Like most people, the folks facing Ksos were untrained. I applaud every one of them. Getting in the ring with somebody like Kryzystof is daunting. Knowing somebody won't fight back doesn't erase the fact that they could!  

All of the novices knew they were being recorded. So, it stands to reason that they were doing their best. They could get fancy. They could be the fighter they always imagined that they could be. All they had to do was "unload." Yet, they didn't. Not one threw punches like machine gun fire. No one rushed Ksos or pushed him. Nobody tried to wipe his hands away from his face. I think only once or twice did anyone attempt to deliver an uppercut to his chin. And, as I said, only Briana made an effort to work his body. Why? Why didn't they just go for it?

Although I've not spoken to any of these people and I have no idea what rules they were to abide by, I feel pretty sure I know the answer because I have been in their shoes. When you are new to fighting, you just plain don't know what to do. And, even if you know a little about fighting, you don't have enough experience to be able to work under the effects of adrenaline. So, you forget what little you know.

Unless your character has been taught to fight, he or she will look much like the people in this video. They won't be throwing combos or flashy back fists. They may not even aim for the chin. Briana, my favorite, had to be coaxed into hitting Ksos. The heavyweight had to put his head down and tell her to hit it. That is very common. Even while sparring, folks will stop their punch just in front of the face or aim at the chest.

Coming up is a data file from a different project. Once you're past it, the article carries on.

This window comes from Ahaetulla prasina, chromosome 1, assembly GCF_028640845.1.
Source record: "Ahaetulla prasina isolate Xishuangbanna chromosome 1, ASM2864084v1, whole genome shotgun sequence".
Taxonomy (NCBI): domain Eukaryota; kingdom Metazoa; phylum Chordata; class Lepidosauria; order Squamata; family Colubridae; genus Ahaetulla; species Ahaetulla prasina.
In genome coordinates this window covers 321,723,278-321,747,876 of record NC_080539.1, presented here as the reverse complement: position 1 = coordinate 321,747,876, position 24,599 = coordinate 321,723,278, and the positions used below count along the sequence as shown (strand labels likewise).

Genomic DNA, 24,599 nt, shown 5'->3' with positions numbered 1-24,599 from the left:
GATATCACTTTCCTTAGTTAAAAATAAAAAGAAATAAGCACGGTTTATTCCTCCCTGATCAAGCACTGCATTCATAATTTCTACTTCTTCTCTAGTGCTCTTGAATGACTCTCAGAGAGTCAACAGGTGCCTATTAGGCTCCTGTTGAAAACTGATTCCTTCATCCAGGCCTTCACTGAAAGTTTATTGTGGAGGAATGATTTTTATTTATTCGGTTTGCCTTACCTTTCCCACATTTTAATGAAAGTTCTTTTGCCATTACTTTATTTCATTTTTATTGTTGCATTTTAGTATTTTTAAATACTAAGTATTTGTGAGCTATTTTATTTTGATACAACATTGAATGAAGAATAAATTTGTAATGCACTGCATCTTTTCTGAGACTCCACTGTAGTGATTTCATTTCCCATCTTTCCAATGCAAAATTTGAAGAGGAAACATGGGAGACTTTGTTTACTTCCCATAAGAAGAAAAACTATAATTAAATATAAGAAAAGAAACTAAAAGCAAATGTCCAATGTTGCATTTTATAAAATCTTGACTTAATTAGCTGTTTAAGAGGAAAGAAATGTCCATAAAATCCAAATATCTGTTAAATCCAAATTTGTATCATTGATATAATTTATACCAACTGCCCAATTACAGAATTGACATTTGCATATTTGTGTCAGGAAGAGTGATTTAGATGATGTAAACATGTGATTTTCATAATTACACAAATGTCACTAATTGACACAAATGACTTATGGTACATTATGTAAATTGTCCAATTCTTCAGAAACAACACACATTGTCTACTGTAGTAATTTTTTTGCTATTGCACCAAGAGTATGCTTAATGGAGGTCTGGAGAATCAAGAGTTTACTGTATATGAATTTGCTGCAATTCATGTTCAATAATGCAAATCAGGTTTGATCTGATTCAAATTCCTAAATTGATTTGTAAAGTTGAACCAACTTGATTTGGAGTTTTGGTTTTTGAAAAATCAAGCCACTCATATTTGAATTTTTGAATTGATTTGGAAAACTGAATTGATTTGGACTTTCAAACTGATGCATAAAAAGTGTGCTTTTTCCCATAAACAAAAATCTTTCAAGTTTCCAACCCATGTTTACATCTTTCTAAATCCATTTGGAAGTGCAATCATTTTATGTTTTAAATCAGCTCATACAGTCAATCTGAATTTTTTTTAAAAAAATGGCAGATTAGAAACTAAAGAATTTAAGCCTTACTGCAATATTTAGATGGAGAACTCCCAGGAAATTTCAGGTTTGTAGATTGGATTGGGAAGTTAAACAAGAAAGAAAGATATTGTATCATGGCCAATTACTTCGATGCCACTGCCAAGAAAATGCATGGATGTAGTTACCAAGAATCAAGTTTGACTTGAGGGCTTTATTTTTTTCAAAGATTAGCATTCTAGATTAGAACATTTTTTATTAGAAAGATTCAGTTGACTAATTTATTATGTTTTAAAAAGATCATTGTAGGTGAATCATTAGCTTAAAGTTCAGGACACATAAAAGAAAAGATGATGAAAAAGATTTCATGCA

Your character will also tire quickly. The movement of fighting does not allow for a steady breathing pattern. They might even hold their breath. Sounds crazy, but it happens. Both scenarios deprive the body of a steady flow of oxygen and tire a combatant out. Quickly.

So, if you have a skill disparity, you have your hands full. But, it's doable. The only limits of your work are the limits of your creativity. But, remember, your creativity must be credible. Regular folks off the street will not likely best a professional in hand-to-hand combat. But, "not likely" isn't the same as "not ever." Mwah ha ha ha.  

Until the next round at FightWrite.net, get blood on your pages. 




2 comments:

  1. Thoroughly entertaining and thoughtful. I'm a huge UFC fan, and I'm amazed when things that happen in the blink of an eye are broken down in slow motion and analyzed with complexity. Pro fighters are beasts!

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    1. The colors are fixed! You cured them, John! It is really amazing to watch the pros fight. I have a friend that was a legacy middleweight champ and UFC fighter. He is big and he is fast. When I've sparred with him, it has been completely safe. But not for one moment was I not aware that he could demolish me!